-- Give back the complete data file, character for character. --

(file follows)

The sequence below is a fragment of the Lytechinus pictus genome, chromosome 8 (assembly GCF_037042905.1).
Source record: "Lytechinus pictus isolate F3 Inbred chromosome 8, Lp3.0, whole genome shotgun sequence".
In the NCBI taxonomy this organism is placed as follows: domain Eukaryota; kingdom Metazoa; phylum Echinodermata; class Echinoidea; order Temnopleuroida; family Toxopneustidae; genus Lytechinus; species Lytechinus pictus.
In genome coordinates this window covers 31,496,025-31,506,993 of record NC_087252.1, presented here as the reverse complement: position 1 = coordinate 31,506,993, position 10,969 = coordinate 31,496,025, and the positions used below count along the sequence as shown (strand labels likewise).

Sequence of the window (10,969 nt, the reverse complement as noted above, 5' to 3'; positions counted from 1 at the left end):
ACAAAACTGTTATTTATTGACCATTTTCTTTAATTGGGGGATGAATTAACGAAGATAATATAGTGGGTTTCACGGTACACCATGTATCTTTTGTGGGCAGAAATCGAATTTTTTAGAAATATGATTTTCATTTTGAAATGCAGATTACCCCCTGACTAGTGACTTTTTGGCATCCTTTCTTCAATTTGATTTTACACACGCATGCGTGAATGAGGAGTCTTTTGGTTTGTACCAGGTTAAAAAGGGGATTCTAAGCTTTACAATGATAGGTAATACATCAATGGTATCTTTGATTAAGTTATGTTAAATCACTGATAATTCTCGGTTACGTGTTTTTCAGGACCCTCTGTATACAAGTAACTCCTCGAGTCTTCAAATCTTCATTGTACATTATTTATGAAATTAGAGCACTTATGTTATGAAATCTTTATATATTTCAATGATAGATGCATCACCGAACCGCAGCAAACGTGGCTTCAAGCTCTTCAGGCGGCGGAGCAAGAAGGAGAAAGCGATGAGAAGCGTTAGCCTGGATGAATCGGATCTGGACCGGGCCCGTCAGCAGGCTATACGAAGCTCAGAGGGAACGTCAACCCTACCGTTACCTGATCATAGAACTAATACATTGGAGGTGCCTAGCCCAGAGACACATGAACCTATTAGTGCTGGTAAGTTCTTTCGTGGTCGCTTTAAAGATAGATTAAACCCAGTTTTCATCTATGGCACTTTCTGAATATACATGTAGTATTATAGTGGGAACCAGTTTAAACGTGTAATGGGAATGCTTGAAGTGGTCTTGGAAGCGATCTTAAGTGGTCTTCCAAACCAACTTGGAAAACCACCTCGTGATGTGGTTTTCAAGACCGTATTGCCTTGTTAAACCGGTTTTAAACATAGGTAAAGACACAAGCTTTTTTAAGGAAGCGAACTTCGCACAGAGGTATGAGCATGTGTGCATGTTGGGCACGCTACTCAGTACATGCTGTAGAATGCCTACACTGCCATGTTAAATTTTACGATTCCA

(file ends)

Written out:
The sequence below is a fragment of the Lytechinus pictus genome, chromosome 8 (assembly GCF_037042905.1).
Source record: "Lytechinus pictus isolate F3 Inbred chromosome 8, Lp3.0, whole genome shotgun sequence".
In the NCBI taxonomy this organism is placed as follows: domain Eukaryota; kingdom Metazoa; phylum Echinodermata; class Echinoidea; order Temnopleuroida; family Toxopneustidae; genus Lytechinus; species Lytechinus pictus.
In genome coordinates this window covers 31,496,025-31,506,993 of record NC_087252.1, presented here as the reverse complement: position 1 = coordinate 31,506,993, position 10,969 = coordinate 31,496,025, and the positions used below count along the sequence as shown (strand labels likewise).

Sequence of the window (10,969 nt, the reverse complement as noted above, 5' to 3'; positions counted from 1 at the left end):
ACAAAACTGTTATTTATTGACCATTTTCTTTAATTGGGGGATGAATTAACGAAGATAATATAGTGGGTTTCACGGTACACCATGTATCTTTTGTGGGCAGAAATCGAATTTTTTAGAAATATGATTTTCATTTTGAAATGCAGATTACCCCCTGACTAGTGACTTTTTGGCATCCTTTCTTCAATTTGATTTTACACACGCATGCGTGAATGAGGAGTCTTTTGGTTTGTACCAGGTTAAAAAGGGGATTCTAAGCTTTACAATGATAGGTAATACATCAATGGTATCTTTGATTAAGTTATGTTAAATCACTGATAATTCTCGGTTACGTGTTTTTCAGGACCCTCTGTATACAAGTAACTCCTCGAGTCTTCAAATCTTCATTGTACATTATTTATGAAATTAGAGCACTTATGTTATGAAATCTTTATATATTTCAATGATAGATGCATCACCGAACCGCAGCAAACGTGGCTTCAAGCTCTTCAGGCGGCGGAGCAAGAAGGAGAAAGCGATGAGAAGCGTTAGCCTGGATGAATCGGATCTGGACCGGGCCCGTCAGCAGGCTATACGAAGCTCAGAGGGAACGTCAACCCTACCGTTACCTGATCATAGAACTAATACATTGGAGGTGCCTAGCCCAGAGACACATGAACCTATTAGTGCTGGTAAGTTCTTTCGTGGTCGCTTTAAAGATAGATTAAACCCAGTTTTCATCTATGGCACTTTCTGAATATACATGTAGTATTATAGTGGGAACCAGTTTAAACGTGTAATGGGAATGCTTGAAGTGGTCTTGGAAGCGATCTTAAGTGGTCTTCCAAACCAACTTGGAAAACCACCTCGTGATGTGGTTTTCAAGACCGTATTGCCTTGTTAAACCGGTTTTAAACATAGGTAAAGACACAAGCTTTTTTAAGGAAGCGAACTTCGCACAGAGGTATGAGCATGTGTGCATGTTGGGCACGCTACTCAGTACATGCTGTAGAATGCCTACACTGCCATGTTAAATTTTACGATTCCA